[Introducing KUBS Faculty Publication] Prime Broker and Hedge Fund
Mar 14, 2017
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Introducing KUBS Faculty Publication | Prime Broker and Hedge Fund – Professor Ji-Woong Chung
What Effect Does Prime Broker Have on the Hedge Fund?
A joint research paper titled “Prime Broker-Level Co-movement in Hedge Fund Returns: Information or Contagion?,” by Professor Ji-Woong Chung at Korea University Business School (KUBS) and Professor Byoung Uk Kang at Hong Kong Polytechnic University, is published on the Review of Financial Studies.
Prime broker is an indispensable financial intermediary in the hedge fund industry. Compared to regular brokers who simply make orders for clients, prime brokers provide a variety of services such as securities lending, financing, clearing and management/settlement, risk management to hedge fund clients. The relationship between the prime broker and hedge fund is often compared to marriage, and it would not be an overstatement to say that hedge fund operation is impossible without prime brokers. After the legalization of hedge funds in the mid-2000s, business circles and supervisory authorities in Korea have been putting much effort to develop the prime broker industry.
In this research, the research team analyzed how the prime brokers affect the investment behavior of their hedge fund clients. On the first half of the paper, they documented strong co-movement in the returns of hedge funds sharing the same prime broker and later investigated which attributions of the funds and prime brokers underlie this co-movement of returns.
The research team tested various hypotheses on the causes of the return co-movement. Among those, the common information hypothesis where the co-movements were the results of the common investment information provided by the same prime broker is supported the most. Prime brokers find information about various investment opportunities through in-house research or using their network, and share them to their client hedge funds. These industry practices seem driving the return co-movements among client hedge funds. Also, funds with stronger co-movements show higher returns. However, the authors cannot observe how the information is created, acquired, and shared, so the research team does not know if this information is legally acquired. The return co-movement can also be driven by the fact the prime brokers expose their clients to “the common risk.” During the early phase of the financial crisis, Lehman Brothers went under bankruptcy, and simultaneously, many of its hedge fund clients also experienced unusually high rate of failures. This “contagion” has happened because Lehman Brothers could not finance their clients properly, client hedge funds had to fire-sell their assets and suffered huge losses. However, the study shows that this contagion story is not the main cause behind the return co-movement especially during non-crisis periods.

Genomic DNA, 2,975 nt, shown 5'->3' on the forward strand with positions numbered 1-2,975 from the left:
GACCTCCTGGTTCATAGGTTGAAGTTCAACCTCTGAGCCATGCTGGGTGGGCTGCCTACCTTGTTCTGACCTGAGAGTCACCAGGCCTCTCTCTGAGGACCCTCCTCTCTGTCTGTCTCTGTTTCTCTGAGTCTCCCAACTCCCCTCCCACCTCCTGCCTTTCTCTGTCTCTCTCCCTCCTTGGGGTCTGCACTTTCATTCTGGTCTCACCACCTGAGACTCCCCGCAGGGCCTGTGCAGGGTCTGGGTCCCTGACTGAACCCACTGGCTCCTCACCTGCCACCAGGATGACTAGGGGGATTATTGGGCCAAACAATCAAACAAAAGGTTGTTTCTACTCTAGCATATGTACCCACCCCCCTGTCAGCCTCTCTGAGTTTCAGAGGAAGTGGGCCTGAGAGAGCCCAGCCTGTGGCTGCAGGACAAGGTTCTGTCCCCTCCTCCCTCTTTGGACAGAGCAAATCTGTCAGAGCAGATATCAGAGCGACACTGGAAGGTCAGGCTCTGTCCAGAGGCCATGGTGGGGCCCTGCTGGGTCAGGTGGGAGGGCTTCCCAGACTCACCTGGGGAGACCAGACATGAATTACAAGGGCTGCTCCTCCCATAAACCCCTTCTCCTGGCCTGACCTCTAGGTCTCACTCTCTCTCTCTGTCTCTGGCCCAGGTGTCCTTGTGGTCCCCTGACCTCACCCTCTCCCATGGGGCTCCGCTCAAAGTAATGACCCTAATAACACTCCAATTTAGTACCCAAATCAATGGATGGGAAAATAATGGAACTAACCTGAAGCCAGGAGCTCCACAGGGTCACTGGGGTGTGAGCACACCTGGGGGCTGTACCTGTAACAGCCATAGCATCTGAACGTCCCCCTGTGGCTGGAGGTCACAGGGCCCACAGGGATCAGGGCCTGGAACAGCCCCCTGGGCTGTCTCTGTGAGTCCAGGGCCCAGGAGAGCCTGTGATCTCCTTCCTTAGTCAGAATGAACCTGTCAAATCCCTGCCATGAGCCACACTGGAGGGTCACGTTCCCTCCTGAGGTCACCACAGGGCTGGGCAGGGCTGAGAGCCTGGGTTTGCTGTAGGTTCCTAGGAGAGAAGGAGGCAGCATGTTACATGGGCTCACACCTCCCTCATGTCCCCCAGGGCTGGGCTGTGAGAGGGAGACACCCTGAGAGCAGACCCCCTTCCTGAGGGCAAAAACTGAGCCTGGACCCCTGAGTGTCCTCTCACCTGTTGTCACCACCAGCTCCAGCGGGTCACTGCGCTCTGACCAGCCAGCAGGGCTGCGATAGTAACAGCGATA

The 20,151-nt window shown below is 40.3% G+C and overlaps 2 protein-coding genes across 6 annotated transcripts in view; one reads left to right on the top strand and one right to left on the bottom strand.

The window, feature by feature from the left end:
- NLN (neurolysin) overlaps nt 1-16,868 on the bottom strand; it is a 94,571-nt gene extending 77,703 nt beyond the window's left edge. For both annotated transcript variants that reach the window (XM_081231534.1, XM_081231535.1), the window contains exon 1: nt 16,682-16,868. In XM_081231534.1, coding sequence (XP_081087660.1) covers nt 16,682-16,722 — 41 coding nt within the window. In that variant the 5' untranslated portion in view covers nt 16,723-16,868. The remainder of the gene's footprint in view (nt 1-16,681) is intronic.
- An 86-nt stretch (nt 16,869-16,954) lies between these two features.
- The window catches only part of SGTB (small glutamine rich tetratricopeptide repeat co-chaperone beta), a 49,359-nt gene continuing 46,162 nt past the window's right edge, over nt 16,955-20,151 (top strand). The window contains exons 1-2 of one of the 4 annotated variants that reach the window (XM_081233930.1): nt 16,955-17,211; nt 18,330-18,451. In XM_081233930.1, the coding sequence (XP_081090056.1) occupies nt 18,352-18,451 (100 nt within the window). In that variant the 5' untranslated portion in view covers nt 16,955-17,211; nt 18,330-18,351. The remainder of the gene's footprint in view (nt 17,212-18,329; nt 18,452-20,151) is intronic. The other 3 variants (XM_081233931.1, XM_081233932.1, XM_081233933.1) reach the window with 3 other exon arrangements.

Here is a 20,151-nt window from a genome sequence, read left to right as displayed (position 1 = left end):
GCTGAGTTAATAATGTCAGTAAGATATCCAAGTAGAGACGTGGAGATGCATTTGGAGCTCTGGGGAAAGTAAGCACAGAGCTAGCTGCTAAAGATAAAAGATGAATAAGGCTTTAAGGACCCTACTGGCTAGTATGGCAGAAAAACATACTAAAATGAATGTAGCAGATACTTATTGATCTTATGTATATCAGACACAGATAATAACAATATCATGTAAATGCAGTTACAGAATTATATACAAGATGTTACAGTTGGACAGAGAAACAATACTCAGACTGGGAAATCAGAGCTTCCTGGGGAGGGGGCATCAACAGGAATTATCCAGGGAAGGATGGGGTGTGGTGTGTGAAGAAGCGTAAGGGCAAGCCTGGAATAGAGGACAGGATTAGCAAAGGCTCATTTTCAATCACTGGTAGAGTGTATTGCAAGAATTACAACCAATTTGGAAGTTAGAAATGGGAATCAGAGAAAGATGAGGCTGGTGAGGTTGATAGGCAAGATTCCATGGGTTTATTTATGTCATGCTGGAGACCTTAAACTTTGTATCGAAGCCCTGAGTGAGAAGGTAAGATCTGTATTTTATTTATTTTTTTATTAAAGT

The results of this study also have important policy implications. For the purpose of monitoring systemic risk and illegal investment practices in the hedge fund industry, it seems helpful for regulators to cooperate with prime brokers.